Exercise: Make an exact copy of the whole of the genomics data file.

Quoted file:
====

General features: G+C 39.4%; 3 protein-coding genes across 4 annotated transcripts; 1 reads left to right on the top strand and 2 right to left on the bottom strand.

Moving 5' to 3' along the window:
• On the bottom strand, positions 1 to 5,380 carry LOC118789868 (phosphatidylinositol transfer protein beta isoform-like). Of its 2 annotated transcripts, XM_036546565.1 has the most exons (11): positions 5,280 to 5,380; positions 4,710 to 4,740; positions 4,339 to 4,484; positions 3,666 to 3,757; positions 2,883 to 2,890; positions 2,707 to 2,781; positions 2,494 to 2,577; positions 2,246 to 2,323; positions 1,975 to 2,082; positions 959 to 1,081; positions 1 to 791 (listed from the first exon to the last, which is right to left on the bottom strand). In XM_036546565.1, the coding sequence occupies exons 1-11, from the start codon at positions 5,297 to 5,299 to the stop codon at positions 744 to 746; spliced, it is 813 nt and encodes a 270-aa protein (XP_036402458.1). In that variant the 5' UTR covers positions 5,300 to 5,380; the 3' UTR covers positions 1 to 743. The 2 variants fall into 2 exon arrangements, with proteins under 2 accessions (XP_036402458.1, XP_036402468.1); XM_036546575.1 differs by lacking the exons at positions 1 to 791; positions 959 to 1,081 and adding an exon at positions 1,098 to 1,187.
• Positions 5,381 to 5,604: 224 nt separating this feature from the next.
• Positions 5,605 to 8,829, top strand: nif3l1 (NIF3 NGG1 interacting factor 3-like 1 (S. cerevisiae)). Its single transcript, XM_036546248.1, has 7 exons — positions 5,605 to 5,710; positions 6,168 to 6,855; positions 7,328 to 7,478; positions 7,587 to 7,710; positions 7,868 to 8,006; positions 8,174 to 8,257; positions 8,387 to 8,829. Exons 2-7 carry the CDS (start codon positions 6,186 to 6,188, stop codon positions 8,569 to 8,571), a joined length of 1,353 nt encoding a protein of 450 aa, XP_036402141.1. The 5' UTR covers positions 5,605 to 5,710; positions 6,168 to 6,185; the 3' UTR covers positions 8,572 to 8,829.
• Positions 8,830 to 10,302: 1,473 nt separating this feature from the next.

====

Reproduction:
General features: G+C 39.4%; 3 protein-coding genes across 4 annotated transcripts; 1 reads left to right on the top strand and 2 right to left on the bottom strand.

Moving 5' to 3' along the window:
• On the bottom strand, positions 1 to 5,380 carry LOC118789868 (phosphatidylinositol transfer protein beta isoform-like). Of its 2 annotated transcripts, XM_036546565.1 has the most exons (11): positions 5,280 to 5,380; positions 4,710 to 4,740; positions 4,339 to 4,484; positions 3,666 to 3,757; positions 2,883 to 2,890; positions 2,707 to 2,781; positions 2,494 to 2,577; positions 2,246 to 2,323; positions 1,975 to 2,082; positions 959 to 1,081; positions 1 to 791 (listed from the first exon to the last, which is right to left on the bottom strand). In XM_036546565.1, the coding sequence occupies exons 1-11, from the start codon at positions 5,297 to 5,299 to the stop codon at positions 744 to 746; spliced, it is 813 nt and encodes a 270-aa protein (XP_036402458.1). In that variant the 5' UTR covers positions 5,300 to 5,380; the 3' UTR covers positions 1 to 743. The 2 variants fall into 2 exon arrangements, with proteins under 2 accessions (XP_036402458.1, XP_036402468.1); XM_036546575.1 differs by lacking the exons at positions 1 to 791; positions 959 to 1,081 and adding an exon at positions 1,098 to 1,187.
• Positions 5,381 to 5,604: 224 nt separating this feature from the next.
• Positions 5,605 to 8,829, top strand: nif3l1 (NIF3 NGG1 interacting factor 3-like 1 (S. cerevisiae)). Its single transcript, XM_036546248.1, has 7 exons — positions 5,605 to 5,710; positions 6,168 to 6,855; positions 7,328 to 7,478; positions 7,587 to 7,710; positions 7,868 to 8,006; positions 8,174 to 8,257; positions 8,387 to 8,829. Exons 2-7 carry the CDS (start codon positions 6,186 to 6,188, stop codon positions 8,569 to 8,571), a joined length of 1,353 nt encoding a protein of 450 aa, XP_036402141.1. The 5' UTR covers positions 5,605 to 5,710; positions 6,168 to 6,185; the 3' UTR covers positions 8,572 to 8,829.
• Positions 8,830 to 10,302: 1,473 nt separating this feature from the next.